a primary winding around a portion of said core connected across said RF power source.
35. The reactor of claim 34 further comprising:
a secondary winding around said core comprising plural groups of turns distributed azimuthally about said core.
36. The reactor of claim 35 wherein said plural groups of turns are evenly distributed about said core and are connected in parallel to one another, said reactor further comprising:
a pair of circular conductive buses extending congruently around opposite sides of said core, each respective bus being connected to a respective end of each of said groups of turns.
37. The reactor of claim 36 further comprising plural capacitors connected across said pair of buses and distributed azimuthally about said core, said capacitors sufficient to render said secondary winding resonant at a frequency of said RF power source.
38. The reactor of claim 1 wherein said first RF power applicator comprises:
an RF power source including an impedance match device;
a torroidal magnetically permeable core around a portion of said first tube;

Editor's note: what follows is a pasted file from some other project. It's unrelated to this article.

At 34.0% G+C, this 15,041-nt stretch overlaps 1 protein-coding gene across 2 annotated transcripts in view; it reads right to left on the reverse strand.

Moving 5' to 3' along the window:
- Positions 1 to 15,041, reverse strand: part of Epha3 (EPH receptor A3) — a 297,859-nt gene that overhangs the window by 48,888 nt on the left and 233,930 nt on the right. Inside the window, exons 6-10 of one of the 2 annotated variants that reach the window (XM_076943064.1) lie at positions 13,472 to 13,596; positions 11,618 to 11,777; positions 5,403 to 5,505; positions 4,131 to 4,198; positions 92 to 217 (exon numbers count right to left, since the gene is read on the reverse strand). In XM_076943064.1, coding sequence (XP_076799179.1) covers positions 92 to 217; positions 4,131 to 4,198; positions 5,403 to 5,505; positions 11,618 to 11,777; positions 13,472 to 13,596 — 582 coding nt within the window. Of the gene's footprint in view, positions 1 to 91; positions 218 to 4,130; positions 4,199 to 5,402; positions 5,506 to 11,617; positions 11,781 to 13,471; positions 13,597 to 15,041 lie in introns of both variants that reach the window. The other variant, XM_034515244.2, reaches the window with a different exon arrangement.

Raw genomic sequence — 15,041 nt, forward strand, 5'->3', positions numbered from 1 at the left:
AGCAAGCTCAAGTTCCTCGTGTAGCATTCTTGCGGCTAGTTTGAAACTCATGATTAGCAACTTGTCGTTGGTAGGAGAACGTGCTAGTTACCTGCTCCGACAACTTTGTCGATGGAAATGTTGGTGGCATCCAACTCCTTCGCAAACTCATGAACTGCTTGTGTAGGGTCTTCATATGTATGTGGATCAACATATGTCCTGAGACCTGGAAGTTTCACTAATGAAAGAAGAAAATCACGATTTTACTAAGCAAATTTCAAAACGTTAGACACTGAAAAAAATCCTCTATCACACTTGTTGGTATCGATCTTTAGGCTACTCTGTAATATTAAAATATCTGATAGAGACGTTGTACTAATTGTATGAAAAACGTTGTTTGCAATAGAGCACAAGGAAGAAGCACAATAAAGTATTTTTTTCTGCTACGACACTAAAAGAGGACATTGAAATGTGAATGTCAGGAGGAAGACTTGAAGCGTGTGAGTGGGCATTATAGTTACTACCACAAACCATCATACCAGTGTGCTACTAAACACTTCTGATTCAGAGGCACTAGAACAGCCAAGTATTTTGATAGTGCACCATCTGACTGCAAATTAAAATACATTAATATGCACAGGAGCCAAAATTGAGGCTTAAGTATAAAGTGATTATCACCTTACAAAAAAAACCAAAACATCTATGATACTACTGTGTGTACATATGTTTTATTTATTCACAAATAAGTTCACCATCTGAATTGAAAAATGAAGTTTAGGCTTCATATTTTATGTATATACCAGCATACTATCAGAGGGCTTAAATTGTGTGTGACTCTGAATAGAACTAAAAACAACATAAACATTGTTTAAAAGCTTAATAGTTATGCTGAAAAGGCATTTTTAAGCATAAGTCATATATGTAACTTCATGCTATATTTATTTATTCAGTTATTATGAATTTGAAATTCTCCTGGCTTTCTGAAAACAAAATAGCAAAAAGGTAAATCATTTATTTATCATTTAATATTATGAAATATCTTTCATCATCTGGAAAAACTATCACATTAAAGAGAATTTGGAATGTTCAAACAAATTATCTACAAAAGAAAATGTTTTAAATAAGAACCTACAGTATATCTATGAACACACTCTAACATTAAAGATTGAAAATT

a resonant winding around said core comprising plural groups of turns distributed azimuthally about said core, said resonant winding being coupled to said RF power source.
39. The reactor of claim 38 further comprising a primary winding around said core connected across said RF power source, and a secondary winding being inductively coupled to said RF power generator through said core and said primary winding.
40. The reactor of claim 38 wherein said plural groups of turns are evenly distributed about said core and are connected in parallel to one another, said reactor further comprising:
a pair of circular conductive buses extending congruently around opposite sides of said core, each respective bus being connected to a respective end of each of said groups of turns.
41. The reactor of claim 40 further comprising plural capacitors connected across said pair of buses and distributed azimuthally about said core, said capacitors sufficient to render said secondary winding resonant at a frequency of said RF power source.
42. A plasma reactor for processing a workpiece, said plasma reactor comprising:
an enclosure;
a workpiece support within the enclosure facing an overlying portion of the enclosure, said workpiece support and the overlying portion of said enclosure defining a process region therebetween extending generally across the diameter of said wafer support;